Author Topic: Brexit  (Read 6821 times)

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Offline Miss Taken Identity

Re: Brexit
« Reply #90 on: February 24, 2021, 07:14:40 PM »
Very helpful I'm sure. 
It's clear to me that those who voted for Brexit didn't have a clue what it would mean in practical terms for trade between the EU and the UK and that they reallydon't care if it has a negative impact anyway.  As long as the "will of the people" was carried out, as long as "we got our sovereignty back", as long as we can now "control our borders", as long as we can "take back control" the rest can go to shit.


The facts is there are winners and losers.  I don't buy Dutch goods at all- so saving money on my clogs and tulips!

After the initial shock the EU will come round and realise they have bit off their noses to spite their face- The jab and financial markets being just two wee embarrassing situations for them... The Germans envy us! The French want us to bail their euro tunnel business which will collaps... Not looking all the great on the other side of the  channel. Still wanna re join when other countries want to leave- EU -It will implode!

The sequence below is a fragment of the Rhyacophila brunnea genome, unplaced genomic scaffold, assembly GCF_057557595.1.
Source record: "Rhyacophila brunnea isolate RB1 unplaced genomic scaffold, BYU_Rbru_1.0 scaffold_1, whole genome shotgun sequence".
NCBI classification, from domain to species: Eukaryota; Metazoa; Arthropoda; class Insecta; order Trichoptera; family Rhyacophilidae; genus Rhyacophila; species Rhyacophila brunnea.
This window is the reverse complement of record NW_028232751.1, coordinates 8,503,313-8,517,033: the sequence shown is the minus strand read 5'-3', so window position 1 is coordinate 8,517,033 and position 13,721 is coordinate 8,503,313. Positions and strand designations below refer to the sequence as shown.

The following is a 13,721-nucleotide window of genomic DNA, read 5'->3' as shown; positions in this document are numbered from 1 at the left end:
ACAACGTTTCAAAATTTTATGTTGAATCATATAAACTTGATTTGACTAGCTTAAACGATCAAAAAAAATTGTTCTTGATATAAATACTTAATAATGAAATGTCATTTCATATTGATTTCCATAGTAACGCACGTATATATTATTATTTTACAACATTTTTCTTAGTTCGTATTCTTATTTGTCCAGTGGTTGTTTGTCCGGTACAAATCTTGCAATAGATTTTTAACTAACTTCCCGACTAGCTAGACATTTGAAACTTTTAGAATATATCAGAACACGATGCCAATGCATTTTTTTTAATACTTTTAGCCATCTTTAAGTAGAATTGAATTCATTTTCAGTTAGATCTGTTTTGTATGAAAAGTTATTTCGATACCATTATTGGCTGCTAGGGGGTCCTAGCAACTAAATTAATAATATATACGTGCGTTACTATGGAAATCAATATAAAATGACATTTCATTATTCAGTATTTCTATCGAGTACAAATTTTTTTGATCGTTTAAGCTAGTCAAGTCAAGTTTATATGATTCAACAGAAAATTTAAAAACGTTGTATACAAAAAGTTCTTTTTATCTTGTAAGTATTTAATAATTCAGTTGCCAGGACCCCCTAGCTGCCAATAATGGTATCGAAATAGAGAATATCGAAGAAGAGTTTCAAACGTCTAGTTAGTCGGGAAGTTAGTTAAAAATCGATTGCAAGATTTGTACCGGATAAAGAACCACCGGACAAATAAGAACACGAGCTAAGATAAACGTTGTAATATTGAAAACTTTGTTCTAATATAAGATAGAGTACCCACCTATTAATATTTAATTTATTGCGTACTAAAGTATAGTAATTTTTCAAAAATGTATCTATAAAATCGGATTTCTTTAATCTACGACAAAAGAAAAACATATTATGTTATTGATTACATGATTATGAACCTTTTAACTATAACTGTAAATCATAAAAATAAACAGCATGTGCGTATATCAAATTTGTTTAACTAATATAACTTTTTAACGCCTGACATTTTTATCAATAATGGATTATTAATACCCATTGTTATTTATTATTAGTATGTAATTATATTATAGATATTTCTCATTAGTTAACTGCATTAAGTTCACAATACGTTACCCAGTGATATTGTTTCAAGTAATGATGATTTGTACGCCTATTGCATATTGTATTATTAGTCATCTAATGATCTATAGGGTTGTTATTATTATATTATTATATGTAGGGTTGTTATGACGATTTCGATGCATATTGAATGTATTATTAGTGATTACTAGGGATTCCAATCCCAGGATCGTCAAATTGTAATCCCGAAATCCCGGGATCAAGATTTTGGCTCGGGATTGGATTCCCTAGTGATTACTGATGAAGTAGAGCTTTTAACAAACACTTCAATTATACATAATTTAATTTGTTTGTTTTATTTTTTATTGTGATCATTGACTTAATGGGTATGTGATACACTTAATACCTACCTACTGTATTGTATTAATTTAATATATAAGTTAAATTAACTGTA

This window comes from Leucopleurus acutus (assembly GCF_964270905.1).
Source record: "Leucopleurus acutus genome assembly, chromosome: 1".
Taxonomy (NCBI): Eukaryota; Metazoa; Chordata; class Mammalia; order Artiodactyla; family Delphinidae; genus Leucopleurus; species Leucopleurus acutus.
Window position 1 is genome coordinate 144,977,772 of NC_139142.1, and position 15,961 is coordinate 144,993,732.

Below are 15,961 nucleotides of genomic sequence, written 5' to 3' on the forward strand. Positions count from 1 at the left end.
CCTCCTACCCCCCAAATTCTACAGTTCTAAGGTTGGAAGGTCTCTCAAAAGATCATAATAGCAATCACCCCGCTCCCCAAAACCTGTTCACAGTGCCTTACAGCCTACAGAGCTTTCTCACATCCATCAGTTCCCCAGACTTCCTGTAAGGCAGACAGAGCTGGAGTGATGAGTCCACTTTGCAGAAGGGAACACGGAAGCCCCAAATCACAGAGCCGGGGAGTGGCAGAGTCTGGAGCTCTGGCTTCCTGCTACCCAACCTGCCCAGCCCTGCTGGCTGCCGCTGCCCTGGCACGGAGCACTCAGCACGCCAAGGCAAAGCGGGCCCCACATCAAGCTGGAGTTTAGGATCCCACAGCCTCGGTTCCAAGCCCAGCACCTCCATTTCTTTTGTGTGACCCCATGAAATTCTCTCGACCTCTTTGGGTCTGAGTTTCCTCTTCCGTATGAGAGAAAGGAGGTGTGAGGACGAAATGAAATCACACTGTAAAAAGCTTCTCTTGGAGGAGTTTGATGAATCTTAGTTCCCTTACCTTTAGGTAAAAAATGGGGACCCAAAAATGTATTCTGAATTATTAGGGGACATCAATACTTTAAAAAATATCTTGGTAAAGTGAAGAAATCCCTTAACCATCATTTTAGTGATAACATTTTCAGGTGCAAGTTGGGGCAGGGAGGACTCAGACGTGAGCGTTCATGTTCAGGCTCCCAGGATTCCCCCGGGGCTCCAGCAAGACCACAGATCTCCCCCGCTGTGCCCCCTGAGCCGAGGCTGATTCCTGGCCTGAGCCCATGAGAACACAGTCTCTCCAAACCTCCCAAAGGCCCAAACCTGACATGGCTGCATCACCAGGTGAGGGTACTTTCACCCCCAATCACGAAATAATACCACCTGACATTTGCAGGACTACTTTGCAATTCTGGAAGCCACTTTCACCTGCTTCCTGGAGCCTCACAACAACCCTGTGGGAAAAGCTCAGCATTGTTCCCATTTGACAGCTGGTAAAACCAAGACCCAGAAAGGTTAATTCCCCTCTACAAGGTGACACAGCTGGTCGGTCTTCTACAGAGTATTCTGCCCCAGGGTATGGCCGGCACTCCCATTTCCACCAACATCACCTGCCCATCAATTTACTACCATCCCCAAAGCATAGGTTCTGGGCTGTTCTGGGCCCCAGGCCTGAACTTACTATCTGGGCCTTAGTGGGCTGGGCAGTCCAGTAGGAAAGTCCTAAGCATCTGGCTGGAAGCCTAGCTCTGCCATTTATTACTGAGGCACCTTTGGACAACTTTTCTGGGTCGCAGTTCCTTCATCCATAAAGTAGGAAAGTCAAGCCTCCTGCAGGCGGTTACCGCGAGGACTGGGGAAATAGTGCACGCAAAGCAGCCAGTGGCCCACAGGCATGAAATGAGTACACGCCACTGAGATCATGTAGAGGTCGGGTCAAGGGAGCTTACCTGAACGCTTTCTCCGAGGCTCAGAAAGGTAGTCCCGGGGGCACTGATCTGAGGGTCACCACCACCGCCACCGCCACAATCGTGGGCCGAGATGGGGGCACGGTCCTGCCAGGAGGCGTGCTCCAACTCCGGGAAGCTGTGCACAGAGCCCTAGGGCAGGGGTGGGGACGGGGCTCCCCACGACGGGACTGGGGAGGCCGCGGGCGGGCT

'Never underestimate the power of stupid people'... George Carlin

Offline Carana

Re: Brexit
« Reply #91 on: April 16, 2021, 03:31:32 PM »
Thanks I know all that, my point is anyone in the EU buying anything from UK small businesses priced at over 21 euros is liable to face VAT and a large handling charge.  Obviously my customer in Holland is unlikely to ever purchase from me again if they know that their goods are likely to cost another 20 odd euros on top of the price they've already paid and will source their goods from within the EU in future.  How is this Brexit deal advantageous to small businesses like mine?  Once you've figured it out, do be sure to let me know, ta.

Lucky you don't export cheese...
https://twitter.com/SimonJSpurrell

Or oysters... or...
https://www.npr.org/2021/04/02/983925042/the-impact-of-brexit-is-being-felt-across-britain-down-to-oysters-wine-and-chees

« Last Edit: April 16, 2021, 03:43:34 PM by Carana »

Offline G-Unit

Re: Brexit
« Reply #92 on: May 08, 2021, 10:29:37 AM »